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ECB President Draghi says eurozone recovery is taking hold

Draghi cites benefits from falling oil prices, stimulus measures


ECB President Mario Draghi says the bank’s QE program is working

European Central Bank President Mario Draghi said Monday that an economic recovery is taking hold in the eurozone thanks in part to the bank’s stimulus moves, and he urged governments to use the brighter outlook to advance reforms that would improve the region’s long-term growth prospects.

“The current upturn in economic conditions, which the ECB has helped to generate, must be used,” Draghi said in a speech to a finance conference in Frankfurt, echoing a more upbeat tone in his recent comments on the European economy.

Draghi also called on Europe’s leaders to make a “quantum leap” toward greater sharing of national sovereignty to strengthen the rules governing the 19-member currency bloc.

“Most indicators suggest a sustained recovery is taking hold,” Draghi said. “Confidence among firms and consumers is rising. Growth forecasts have been revised upwards. And bank lending is improving on both the demand and supply sides.”

Draghi cited the economic benefits from falling oil prices, stimulus measures the ECB undertook since the middle of last year “which have led to a significant easing of financing conditions,” as well as economic reforms implemented by several euro members.

Last week, the ECB starting buying large amounts of government bonds and other debt instruments under a program known as quantitative easing. The plan was approved by the ECB’s governing council Jan. 22.

The ECB has said it would purchase a total of €60 billion, ($64.2 billion) a month in eurozone government bonds, debt instruments issued by European Union institutions and private debt instruments between this month and September 2016. The purchases could extend beyond the fall of 2016 if inflation hasn’t shown signs of returning to the ECB’s target of just less than 2%, officials have said, which could take the eventual size of the program to well more than €1 trillion.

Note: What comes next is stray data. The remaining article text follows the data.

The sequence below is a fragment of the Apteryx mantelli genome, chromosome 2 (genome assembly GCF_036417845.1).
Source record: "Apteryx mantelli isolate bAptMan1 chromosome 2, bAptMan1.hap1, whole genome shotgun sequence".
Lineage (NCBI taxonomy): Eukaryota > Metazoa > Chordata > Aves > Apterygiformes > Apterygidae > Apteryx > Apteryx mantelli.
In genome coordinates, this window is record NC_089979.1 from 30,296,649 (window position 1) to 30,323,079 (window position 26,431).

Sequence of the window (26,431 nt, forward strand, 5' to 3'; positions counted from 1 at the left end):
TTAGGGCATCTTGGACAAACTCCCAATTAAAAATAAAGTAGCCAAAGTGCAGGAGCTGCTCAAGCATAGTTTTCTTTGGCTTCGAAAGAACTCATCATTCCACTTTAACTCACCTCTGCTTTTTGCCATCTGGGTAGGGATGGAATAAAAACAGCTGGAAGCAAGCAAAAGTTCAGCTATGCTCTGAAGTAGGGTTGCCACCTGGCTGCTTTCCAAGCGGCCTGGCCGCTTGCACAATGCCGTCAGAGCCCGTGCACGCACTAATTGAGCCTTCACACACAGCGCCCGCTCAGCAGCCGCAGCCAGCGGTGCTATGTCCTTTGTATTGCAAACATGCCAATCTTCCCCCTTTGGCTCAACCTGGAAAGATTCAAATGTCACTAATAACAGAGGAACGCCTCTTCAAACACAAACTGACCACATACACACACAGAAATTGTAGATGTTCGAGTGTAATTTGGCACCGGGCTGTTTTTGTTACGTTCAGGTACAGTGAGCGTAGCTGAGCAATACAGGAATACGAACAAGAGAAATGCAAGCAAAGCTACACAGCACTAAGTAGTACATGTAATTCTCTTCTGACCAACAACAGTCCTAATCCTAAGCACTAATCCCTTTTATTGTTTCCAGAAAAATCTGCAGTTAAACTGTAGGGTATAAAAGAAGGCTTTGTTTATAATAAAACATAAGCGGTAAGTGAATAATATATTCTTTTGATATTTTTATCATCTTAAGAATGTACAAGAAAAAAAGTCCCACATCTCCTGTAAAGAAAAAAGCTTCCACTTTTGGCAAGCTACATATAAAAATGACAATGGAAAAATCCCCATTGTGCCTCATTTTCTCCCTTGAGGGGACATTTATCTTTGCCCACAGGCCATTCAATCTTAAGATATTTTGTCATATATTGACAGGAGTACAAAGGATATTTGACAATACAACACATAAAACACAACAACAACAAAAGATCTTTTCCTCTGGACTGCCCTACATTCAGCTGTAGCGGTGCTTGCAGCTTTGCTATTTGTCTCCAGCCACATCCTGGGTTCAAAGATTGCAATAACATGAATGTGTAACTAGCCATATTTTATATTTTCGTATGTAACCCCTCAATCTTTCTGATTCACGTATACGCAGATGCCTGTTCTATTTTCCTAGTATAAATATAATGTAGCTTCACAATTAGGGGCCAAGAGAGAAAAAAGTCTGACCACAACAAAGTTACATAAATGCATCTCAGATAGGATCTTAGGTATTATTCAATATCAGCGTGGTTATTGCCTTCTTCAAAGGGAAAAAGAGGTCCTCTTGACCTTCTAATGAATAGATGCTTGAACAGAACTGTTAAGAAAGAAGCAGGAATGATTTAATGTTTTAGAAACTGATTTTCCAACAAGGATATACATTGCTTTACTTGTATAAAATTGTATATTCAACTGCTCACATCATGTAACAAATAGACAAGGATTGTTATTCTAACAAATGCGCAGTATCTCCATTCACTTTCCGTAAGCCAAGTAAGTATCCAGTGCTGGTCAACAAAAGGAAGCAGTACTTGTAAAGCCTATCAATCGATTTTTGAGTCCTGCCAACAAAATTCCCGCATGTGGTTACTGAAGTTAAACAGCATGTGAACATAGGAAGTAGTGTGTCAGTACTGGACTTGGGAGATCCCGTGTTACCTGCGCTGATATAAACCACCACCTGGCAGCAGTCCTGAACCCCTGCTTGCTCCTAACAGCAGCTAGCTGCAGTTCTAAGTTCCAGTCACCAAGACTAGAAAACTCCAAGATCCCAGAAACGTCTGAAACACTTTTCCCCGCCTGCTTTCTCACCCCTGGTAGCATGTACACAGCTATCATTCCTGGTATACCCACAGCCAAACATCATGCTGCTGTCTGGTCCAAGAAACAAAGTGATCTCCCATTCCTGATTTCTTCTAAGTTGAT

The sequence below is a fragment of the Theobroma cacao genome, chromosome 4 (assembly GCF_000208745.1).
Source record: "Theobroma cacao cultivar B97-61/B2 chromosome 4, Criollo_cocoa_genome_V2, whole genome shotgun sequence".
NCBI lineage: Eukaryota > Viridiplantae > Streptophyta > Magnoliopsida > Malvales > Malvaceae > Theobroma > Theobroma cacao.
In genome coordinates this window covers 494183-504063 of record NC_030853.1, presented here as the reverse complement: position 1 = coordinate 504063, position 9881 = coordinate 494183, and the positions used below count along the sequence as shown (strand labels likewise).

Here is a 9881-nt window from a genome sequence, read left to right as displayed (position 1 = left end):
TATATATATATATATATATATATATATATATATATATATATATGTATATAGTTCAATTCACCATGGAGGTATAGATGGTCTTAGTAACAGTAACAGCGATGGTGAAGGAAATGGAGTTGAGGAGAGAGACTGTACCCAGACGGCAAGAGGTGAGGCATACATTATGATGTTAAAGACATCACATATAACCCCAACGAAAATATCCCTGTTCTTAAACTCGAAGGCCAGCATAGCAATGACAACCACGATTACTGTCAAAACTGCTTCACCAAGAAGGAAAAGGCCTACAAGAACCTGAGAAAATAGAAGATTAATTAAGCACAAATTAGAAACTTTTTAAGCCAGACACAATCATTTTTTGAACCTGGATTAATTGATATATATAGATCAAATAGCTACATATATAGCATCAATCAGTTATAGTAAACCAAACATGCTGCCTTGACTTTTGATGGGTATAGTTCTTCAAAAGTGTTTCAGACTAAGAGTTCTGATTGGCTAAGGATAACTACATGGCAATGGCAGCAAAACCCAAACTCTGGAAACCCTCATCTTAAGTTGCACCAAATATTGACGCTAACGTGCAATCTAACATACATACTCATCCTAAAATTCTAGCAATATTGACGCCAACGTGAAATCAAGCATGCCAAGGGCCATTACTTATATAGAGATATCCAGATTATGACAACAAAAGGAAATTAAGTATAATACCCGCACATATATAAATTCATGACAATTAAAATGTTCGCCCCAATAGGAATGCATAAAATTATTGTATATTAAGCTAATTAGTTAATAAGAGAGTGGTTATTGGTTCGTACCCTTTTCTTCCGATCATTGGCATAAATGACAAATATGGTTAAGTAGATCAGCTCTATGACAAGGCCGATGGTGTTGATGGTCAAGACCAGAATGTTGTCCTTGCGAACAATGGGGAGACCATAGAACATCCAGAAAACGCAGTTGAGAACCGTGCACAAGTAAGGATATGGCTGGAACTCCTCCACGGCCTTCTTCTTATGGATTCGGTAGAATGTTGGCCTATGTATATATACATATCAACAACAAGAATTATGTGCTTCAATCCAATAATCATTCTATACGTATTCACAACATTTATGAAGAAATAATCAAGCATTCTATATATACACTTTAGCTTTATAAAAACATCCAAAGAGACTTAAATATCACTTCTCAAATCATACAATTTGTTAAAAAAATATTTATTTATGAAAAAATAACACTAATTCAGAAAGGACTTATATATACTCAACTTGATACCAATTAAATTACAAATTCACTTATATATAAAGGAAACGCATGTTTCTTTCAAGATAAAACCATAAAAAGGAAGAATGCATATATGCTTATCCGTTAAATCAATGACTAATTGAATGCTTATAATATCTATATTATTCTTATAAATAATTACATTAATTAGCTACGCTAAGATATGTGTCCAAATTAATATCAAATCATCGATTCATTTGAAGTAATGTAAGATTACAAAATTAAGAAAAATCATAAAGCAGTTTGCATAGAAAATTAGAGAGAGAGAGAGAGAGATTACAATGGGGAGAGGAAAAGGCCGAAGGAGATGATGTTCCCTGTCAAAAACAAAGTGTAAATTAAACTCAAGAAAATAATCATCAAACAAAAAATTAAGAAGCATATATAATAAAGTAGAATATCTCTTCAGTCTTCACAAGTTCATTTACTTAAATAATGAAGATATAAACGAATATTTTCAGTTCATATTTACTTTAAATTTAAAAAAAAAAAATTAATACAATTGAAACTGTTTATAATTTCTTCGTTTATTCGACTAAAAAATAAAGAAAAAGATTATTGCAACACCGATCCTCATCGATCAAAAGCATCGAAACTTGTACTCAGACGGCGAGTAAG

The ECB settled €9.8 billion in public debt purchases last week, the central bank said Monday. Because it takes about two days for actual purchases to be finalized, the amount essentially covers the first three days of the program, indicating an aggressive start.

The euro weakened and eurozone bond yields plummeted in the run up to launch of the bond program and in its aftermath, although the the euro gained some ground against the U.S. dollar on Monday.

The 19-member eurozone has been one of the global economies biggest laggards in recent years and has struggled to recover from a pair of recessions since 2009. But recent data suggest some firming in activity led by the bloc’s largest economy, Germany, which has benefited from both the drop in bond yields and the weaker euro. A weaker currency typically boost exports.

“We can rightly be optimistic about the outlook. But this does not mean we should rest on our laurels,” Draghi said.

He urged countries to press forward with reforms to make labor markets more flexible and economies more productive, and noted that Italy has recently unveiled “a major labor market reform,” which Draghi cited as proof that monetary-policy actions can spur reform efforts.

Meanwhile, the eurozone’s set-up should be revamped to give greater weight toward European institutions that are accountable to the region’s citizens, Draghi said, noting that in areas such as fiscal policy the bloc’s rules-based governance approach has “repeatedly been broken and trust between countries has been strained.”

Despite the strides the bloc has made as a monetary union, “we have not yet advanced far enough to put all questions about our future to bed,” Draghi said.

“We need to remove those lingering doubts that resurface whenever a shock hits. And to do so we have to accelerate both our economic and institutional convergence,” he said.